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There are three types of domestic goats—those used for dairy, meat and fiber—and more than 200 recognized domestic breeds of goat. Four different breeds of goats live at Tradewinds Park: African Pygmy, Nubian, Boer, and Nigerian Dwarf. 

Goats, along with sheep, were among the earliest domesticated animals. Goat remains have been found at sites in western Asia dated around 7,000 B.C.

Domestic goats are members of the Bovidae family, which includes sheep, cattle, antelope, buffalo and bison. Like cattle, goats have a ruminant digestive system, which includes four specialized stomach compartments that allow them to digest plants better than animals with a simple stomach. They also do not have front teeth (called incisors) on their upper jaws. 


Goats require more nutrients than larger ruminants and are good browsers, feeding on a variety of shrubs, woody plants, weeds and briars. Unlike sheep and cattle, goats can also survive on bushes, trees, desert scrub and aromatic herbs.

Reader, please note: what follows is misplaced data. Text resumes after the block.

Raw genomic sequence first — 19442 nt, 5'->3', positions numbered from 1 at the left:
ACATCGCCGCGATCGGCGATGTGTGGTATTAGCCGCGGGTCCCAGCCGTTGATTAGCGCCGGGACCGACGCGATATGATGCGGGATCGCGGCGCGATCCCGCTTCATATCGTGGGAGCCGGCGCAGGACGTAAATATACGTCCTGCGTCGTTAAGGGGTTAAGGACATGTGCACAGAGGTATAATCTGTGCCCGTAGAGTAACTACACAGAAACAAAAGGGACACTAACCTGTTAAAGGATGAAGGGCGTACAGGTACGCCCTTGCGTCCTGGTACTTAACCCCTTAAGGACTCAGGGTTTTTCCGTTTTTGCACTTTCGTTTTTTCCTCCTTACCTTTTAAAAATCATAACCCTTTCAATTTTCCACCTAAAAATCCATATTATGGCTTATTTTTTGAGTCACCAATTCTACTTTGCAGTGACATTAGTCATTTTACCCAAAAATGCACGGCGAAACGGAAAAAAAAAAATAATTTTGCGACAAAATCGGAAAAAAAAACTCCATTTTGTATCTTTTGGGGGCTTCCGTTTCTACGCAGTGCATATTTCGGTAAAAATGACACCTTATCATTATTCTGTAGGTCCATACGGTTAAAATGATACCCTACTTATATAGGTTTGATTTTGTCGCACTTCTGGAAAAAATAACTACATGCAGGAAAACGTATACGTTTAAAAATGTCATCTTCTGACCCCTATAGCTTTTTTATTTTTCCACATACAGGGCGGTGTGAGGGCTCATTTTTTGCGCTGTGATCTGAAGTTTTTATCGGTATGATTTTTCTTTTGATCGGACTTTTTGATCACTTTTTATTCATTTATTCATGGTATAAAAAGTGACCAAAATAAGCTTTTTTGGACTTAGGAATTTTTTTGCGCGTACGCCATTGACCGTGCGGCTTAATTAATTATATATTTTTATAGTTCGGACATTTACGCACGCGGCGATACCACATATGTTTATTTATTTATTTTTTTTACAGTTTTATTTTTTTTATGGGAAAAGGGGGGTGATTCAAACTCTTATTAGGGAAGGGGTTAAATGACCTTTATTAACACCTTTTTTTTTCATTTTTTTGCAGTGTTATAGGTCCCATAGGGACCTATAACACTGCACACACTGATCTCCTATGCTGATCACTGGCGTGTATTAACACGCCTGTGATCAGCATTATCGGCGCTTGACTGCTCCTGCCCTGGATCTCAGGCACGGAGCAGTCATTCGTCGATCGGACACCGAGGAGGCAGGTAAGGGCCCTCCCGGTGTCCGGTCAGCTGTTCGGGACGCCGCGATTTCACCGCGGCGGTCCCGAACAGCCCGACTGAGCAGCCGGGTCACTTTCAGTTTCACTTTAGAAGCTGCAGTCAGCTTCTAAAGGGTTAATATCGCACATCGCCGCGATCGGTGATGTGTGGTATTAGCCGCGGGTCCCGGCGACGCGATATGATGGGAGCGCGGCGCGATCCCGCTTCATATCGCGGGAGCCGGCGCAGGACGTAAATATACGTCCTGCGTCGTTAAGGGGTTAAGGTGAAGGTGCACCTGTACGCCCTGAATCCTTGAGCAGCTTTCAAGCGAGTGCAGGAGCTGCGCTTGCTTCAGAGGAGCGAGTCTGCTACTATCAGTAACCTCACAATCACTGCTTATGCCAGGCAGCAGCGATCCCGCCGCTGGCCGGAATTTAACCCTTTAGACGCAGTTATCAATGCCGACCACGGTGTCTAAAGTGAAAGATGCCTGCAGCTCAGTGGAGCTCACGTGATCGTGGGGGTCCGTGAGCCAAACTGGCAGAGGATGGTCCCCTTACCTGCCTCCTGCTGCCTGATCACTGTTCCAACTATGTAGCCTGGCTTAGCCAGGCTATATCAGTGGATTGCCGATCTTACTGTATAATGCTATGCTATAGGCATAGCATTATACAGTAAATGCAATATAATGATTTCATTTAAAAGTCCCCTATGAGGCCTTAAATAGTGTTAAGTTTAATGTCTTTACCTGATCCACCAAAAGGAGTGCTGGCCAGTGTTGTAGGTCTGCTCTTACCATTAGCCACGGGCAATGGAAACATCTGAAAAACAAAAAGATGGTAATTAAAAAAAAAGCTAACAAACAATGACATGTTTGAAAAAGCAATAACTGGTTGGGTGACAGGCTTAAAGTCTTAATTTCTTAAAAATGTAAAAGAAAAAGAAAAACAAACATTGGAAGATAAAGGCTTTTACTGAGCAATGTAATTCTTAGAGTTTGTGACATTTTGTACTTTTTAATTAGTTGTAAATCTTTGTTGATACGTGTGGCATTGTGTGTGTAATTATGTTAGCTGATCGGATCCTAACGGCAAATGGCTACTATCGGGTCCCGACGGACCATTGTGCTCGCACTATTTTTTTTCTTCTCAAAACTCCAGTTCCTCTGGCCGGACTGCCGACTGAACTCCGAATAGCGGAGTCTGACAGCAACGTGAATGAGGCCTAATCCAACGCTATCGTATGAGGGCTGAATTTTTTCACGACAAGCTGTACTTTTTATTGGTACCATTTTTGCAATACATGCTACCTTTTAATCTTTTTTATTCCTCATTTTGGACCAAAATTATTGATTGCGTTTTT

Goats are very curious and like to investigate new items by sniffing and nibbling, but will not eat anything they find distasteful. Goats can climb, run, and crawl. Some breeds can jump to heights of more than 5 feet. Most goats will also stand on their back legs to reach tree branches and shrubs.


Goats' eyes have rectangular pupils, and it is believed that they have excellent night vision.

Most breeds of goats have horns, but many are dehorned at an early age to prevent injury to other goats and humans.

Goats cannot be herded as well as sheep can, and when chased will often disperse or face strangers and dogs head-on. Unlike sheep, goats easily revert to feral or wild condition given a chance. In fact, the only domestic species which will return to a wild state as rapidly as a goat is the domestic cat.​